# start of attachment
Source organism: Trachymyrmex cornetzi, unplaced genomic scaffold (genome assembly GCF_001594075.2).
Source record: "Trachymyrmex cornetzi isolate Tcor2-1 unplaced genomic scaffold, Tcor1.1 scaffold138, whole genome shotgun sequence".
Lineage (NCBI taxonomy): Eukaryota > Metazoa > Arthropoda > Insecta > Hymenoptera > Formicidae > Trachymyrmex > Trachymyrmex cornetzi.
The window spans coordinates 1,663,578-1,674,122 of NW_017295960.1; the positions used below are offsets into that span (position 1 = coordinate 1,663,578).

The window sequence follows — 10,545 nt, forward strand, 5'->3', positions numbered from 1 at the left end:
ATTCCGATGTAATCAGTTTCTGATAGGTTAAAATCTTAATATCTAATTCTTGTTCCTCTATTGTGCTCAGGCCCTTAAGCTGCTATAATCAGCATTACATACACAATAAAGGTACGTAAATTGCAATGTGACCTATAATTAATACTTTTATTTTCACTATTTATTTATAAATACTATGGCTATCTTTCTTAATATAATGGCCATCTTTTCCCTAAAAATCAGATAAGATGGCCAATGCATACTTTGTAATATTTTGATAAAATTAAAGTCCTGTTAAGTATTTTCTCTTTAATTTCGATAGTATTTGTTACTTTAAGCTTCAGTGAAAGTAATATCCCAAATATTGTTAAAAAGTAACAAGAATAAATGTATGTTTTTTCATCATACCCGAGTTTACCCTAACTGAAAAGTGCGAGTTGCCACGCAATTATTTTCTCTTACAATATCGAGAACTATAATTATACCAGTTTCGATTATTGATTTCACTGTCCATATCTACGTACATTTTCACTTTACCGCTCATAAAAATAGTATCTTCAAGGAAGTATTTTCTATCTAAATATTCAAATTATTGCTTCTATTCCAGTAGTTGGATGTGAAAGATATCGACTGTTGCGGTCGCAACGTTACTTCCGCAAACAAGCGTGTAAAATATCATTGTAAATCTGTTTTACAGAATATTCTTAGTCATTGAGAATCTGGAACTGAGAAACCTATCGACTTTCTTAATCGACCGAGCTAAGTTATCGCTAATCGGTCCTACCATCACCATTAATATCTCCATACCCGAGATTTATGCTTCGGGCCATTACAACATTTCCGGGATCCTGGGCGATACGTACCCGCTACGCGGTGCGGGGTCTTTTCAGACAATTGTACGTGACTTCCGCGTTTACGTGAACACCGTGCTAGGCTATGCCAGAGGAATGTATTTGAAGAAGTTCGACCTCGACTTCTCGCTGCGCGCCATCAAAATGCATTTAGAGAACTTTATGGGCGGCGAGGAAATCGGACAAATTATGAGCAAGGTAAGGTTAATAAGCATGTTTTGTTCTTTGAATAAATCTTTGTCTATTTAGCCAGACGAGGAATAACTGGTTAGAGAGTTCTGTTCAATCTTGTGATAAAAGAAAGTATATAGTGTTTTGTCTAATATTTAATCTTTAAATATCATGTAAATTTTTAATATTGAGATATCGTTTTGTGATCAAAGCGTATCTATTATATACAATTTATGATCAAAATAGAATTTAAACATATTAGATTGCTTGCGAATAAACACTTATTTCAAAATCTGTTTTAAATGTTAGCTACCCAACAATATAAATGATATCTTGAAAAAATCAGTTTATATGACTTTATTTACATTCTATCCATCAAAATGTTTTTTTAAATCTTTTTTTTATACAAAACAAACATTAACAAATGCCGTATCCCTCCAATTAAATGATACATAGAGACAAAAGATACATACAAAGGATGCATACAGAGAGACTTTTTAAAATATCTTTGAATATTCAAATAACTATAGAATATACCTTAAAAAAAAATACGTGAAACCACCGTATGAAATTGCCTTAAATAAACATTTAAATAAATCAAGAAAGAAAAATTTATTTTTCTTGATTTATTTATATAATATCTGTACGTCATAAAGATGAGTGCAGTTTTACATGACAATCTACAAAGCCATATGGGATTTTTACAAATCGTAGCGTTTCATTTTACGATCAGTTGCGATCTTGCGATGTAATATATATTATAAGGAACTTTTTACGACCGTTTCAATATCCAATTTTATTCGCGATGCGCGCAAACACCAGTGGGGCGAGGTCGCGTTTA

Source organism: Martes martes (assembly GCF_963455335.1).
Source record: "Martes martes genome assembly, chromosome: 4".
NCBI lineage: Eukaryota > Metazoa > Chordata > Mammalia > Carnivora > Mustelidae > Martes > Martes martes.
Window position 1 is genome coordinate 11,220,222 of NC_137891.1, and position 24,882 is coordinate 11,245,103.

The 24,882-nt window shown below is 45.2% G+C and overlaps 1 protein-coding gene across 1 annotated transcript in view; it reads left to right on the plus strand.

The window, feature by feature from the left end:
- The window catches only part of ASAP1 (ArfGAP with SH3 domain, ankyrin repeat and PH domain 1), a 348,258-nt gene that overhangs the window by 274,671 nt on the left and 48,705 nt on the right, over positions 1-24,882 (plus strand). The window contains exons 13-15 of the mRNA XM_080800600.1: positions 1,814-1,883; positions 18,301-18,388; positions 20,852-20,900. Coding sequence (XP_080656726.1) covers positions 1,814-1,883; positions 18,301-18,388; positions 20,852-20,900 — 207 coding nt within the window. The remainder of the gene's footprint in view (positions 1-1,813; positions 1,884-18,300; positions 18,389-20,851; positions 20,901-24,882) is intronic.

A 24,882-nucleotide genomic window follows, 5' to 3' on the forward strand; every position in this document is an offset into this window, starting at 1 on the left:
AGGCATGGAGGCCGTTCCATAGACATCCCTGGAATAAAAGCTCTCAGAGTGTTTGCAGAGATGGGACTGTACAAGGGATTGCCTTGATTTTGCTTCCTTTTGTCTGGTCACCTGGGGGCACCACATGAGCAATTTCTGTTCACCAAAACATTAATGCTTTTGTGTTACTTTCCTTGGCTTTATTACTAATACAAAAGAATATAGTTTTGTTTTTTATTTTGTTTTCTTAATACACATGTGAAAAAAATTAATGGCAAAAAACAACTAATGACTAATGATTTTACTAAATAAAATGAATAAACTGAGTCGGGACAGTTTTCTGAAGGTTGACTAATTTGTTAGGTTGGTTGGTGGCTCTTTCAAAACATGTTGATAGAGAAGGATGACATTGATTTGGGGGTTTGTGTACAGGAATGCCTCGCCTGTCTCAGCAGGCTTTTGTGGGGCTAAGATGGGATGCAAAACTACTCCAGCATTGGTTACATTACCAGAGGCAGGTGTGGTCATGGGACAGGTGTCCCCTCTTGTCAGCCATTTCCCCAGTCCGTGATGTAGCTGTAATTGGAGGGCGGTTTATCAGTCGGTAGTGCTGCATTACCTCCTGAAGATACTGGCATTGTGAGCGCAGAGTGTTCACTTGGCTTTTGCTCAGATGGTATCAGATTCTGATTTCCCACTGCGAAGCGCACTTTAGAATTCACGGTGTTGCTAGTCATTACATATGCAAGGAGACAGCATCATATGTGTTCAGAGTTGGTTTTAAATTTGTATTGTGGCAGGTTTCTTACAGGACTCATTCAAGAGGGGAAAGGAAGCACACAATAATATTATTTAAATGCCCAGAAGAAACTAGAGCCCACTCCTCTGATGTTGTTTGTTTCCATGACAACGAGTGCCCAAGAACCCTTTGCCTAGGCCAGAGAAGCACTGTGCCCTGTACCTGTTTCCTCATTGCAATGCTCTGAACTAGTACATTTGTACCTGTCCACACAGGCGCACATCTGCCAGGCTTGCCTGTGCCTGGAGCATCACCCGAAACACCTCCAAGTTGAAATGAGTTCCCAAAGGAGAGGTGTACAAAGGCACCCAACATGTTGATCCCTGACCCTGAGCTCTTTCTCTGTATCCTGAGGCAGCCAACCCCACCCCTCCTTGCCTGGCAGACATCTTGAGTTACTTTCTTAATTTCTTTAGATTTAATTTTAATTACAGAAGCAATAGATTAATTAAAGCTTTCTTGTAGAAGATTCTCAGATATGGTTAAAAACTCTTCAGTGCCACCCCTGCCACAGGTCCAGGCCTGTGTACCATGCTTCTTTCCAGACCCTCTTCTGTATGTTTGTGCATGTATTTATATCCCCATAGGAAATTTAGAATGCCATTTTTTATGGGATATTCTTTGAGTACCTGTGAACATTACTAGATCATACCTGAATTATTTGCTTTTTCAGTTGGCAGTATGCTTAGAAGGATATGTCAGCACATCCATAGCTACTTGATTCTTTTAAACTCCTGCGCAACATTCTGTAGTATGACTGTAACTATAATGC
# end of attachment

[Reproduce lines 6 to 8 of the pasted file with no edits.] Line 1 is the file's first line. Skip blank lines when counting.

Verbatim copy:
ATTCCGATGTAATCAGTTTCTGATAGGTTAAAATCTTAATATCTAATTCTTGTTCCTCTATTGTGCTCAGGCCCTTAAGCTGCTATAATCAGCATTACATACACAATAAAGGTACGTAAATTGCAATGTGACCTATAATTAATACTTTTATTTTCACTATTTATTTATAAATACTATGGCTATCTTTCTTAATATAATGGCCATCTTTTCCCTAAAAATCAGATAAGATGGCCAATGCATACTTTGTAATATTTTGATAAAATTAAAGTCCTGTTAAGTATTTTCTCTTTAATTTCGATAGTATTTGTTACTTTAAGCTTCAGTGAAAGTAATATCCCAAATATTGTTAAAAAGTAACAAGAATAAATGTATGTTTTTTCATCATACCCGAGTTTACCCTAACTGAAAAGTGCGAGTTGCCACGCAATTATTTTCTCTTACAATATCGAGAACTATAATTATACCAGTTTCGATTATTGATTTCACTGTCCATATCTACGTACATTTTCACTTTACCGCTCATAAAAATAGTATCTTCAAGGAAGTATTTTCTATCTAAATATTCAAATTATTGCTTCTATTCCAGTAGTTGGATGTGAAAGATATCGACTGTTGCGGTCGCAACGTTACTTCCGCAAACAAGCGTGTAAAATATCATTGTAAATCTGTTTTACAGAATATTCTTAGTCATTGAGAATCTGGAACTGAGAAACCTATCGACTTTCTTAATCGACCGAGCTAAGTTATCGCTAATCGGTCCTACCATCACCATTAATATCTCCATACCCGAGATTTATGCTTCGGGCCATTACAACATTTCCGGGATCCTGGGCGATACGTACCCGCTACGCGGTGCGGGGTCTTTTCAGACAATTGTACGTGACTTCCGCGTTTACGTGAACACCGTGCTAGGCTATGCCAGAGGAATGTATTTGAAGAAGTTCGACCTCGACTTCTCGCTGCGCGCCATCAAAATGCATTTAGAGAACTTTATGGGCGGCGAGGAAATCGGACAAATTATGAGCAAGGTAAGGTTAATAAGCATGTTTTGTTCTTTGAATAAATCTTTGTCTATTTAGCCAGACGAGGAATAACTGGTTAGAGAGTTCTGTTCAATCTTGTGATAAAAGAAAGTATATAGTGTTTTGTCTAATATTTAATCTTTAAATATCATGTAAATTTTTAATATTGAGATATCGTTTTGTGATCAAAGCGTATCTATTATATACAATTTATGATCAAAATAGAATTTAAACATATTAGATTGCTTGCGAATAAACACTTATTTCAAAATCTGTTTTAAATGTTAGCTACCCAACAATATAAATGATATCTTGAAAAAATCAGTTTATATGACTTTATTTACATTCTATCCATCAAAATGTTTTTTTAAATCTTTTTTTTATACAAAACAAACATTAACAAATGCCGTATCCCTCCAATTAAATGATACATAGAGACAAAAGATACATACAAAGGATGCATACAGAGAGACTTTTTAAAATATCTTTGAATATTCAAATAACTATAGAATATACCTTAAAAAAAAATACGTGAAACCACCGTATGAAATTGCCTTAAATAAACATTTAAATAAATCAAGAAAGAAAAATTTATTTTTCTTGATTTATTTATATAATATCTGTACGTCATAAAGATGAGTGCAGTTTTACATGACAATCTACAAAGCCATATGGGATTTTTACAAATCGTAGCGTTTCATTTTACGATCAGTTGCGATCTTGCGATGTAATATATATTATAAGGAACTTTTTACGACCGTTTCAATATCCAATTTTATTCGCGATGCGCGCAAACACCAGTGGGGCGAGGTCGCGTTTA

Source organism: Martes martes (assembly GCF_963455335.1).
Source record: "Martes martes genome assembly, chromosome: 4".